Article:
Roche has claimed another section of the immuno-oncology pipeline after agreeing a collaboration with Blueprint Medicines which could be worth $1bn-plus.
The agreement will see the two companies collaborate on the development of up to five small-molecule drugs targeting kinases that are thought to be potential targets for cancer immunotherapies.
Blueprint stands to receive $45m upfront along with $965m in possible option fees and milestone payments - plus royalties - if the five candidates progress through development and onto the market.
Cambridge-Massachusetts-based Blueprint focuses its research on 'immunokinases' - intracellular enzymes that help regulate the immune response - and its scientific team includes a number of researchers who worked on the development of Novartis' big-selling kinase inhibitor Gleevec/Glivec (imatinib), a leukaemia therapy.
The company - which went public last year raising $147m - says it is taking a new approach to cancer immunotherapy, which could yield orally-active drugs for cancers driven by abnormal kinase activation.
"Most cancer immunotherapies have focused on antibodies or combinations with existing approved therapies and have not yet targeted immunokinases with small molecules," it said in a statement. The identity of the targets covered by the agreement with Roche has not been disclosed.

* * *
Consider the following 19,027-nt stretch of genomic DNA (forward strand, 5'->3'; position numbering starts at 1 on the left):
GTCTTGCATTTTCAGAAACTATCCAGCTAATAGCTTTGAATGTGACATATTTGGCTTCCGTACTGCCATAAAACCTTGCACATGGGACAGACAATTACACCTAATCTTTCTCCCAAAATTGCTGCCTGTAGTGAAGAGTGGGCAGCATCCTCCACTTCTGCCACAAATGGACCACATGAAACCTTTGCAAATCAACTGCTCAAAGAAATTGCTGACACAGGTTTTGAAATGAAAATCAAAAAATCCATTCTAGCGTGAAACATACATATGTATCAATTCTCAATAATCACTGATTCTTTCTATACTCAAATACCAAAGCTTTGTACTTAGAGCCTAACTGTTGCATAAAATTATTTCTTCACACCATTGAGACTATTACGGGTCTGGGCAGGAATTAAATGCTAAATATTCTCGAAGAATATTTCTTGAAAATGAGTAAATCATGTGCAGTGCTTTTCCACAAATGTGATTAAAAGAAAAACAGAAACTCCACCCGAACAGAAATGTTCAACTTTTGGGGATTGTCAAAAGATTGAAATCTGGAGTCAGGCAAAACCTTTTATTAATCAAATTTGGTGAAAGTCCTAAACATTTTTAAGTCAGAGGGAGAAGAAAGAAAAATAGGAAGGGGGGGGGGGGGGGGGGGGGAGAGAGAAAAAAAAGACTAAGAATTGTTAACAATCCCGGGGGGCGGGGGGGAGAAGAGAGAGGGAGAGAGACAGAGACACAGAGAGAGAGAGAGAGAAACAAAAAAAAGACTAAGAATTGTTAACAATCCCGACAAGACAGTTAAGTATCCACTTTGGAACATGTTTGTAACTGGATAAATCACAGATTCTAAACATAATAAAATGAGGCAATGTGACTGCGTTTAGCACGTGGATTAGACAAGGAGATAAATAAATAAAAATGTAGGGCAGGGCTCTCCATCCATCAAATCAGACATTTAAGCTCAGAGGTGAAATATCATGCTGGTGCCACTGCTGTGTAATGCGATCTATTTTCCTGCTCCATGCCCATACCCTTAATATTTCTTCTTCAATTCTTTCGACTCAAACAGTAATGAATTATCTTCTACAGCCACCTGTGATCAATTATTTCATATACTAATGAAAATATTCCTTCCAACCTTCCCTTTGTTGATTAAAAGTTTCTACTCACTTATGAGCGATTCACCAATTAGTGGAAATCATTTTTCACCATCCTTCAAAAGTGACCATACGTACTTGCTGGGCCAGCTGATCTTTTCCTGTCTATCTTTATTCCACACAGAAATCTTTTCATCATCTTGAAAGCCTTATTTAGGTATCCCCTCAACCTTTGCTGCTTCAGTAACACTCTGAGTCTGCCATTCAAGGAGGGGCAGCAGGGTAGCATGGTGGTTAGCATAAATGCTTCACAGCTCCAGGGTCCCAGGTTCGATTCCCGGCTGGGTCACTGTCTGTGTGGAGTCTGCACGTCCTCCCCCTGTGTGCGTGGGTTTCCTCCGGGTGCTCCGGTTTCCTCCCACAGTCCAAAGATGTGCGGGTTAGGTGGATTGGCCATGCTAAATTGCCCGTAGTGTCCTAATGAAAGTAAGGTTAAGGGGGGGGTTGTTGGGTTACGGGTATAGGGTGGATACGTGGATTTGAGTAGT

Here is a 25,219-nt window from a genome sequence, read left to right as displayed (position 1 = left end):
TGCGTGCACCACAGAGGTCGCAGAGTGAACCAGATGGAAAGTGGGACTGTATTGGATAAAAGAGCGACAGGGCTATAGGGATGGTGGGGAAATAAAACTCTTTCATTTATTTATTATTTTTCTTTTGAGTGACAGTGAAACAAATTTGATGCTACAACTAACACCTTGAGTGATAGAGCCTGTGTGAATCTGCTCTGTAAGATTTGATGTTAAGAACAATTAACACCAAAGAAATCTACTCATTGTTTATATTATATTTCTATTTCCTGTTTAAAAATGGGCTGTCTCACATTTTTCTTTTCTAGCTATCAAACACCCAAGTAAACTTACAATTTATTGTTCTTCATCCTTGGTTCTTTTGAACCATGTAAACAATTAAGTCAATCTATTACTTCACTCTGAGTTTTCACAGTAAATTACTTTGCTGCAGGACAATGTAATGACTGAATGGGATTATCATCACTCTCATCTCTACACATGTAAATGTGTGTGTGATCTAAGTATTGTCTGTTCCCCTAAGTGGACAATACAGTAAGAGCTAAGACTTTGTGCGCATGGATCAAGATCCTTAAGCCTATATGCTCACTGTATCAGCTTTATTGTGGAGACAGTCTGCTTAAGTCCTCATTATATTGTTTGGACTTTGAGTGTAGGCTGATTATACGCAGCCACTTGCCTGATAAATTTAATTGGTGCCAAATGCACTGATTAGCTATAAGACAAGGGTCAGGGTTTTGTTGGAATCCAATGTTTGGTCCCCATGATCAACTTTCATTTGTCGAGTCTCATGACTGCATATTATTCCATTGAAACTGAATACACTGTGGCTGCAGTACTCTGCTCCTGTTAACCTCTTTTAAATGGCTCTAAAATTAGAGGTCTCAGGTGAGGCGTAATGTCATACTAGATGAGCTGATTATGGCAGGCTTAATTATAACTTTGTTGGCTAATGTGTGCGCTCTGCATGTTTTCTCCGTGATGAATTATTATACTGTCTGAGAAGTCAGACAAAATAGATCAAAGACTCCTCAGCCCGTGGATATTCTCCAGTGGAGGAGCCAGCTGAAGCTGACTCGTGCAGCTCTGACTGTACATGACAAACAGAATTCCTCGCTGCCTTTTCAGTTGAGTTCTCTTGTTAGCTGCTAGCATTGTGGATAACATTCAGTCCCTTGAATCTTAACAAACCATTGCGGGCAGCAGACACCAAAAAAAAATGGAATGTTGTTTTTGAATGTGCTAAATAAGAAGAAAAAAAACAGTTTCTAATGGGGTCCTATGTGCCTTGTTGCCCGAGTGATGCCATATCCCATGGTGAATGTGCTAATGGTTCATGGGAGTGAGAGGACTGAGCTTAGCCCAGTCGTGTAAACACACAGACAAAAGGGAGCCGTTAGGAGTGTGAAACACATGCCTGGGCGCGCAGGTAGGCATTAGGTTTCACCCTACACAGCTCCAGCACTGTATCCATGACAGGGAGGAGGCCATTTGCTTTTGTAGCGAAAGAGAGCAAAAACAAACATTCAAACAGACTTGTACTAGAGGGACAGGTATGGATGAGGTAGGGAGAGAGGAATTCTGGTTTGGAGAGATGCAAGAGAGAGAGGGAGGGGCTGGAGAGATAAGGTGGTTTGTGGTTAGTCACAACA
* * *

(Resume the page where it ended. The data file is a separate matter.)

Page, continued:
Under the terms of the agreement, Roche has the option to license drugs after phase I proof-of-concept studies, with Blueprint retaining US commercialisation rights to two of the compounds if desired. The two companies will share funding for early-stage development and Blueprint will contribute to development costs for each product for which it holds US rights.
Blueprint's lead in-house candidate - BLU-285 - inhibits immunokinases, which are considered important targets in gastrointestinal stromal tumours (GIST) and a rare form of cancer known as advanced systemic mastocytosis. The drug is in a phase I trial in GIST with a second trial in ASM planned.
A second candidate called BLU-554 is in preclinical development and is due to start clinical testing in hepatocellular carcinoma - a form of liver cancer - later this year.
Roche's immuno-oncology portfolio is currently headed by anti-PDL1 antibody atezolizumab (MPDL3280A), which is under priority review at the FDA as a treatment for advanced bladder cancer.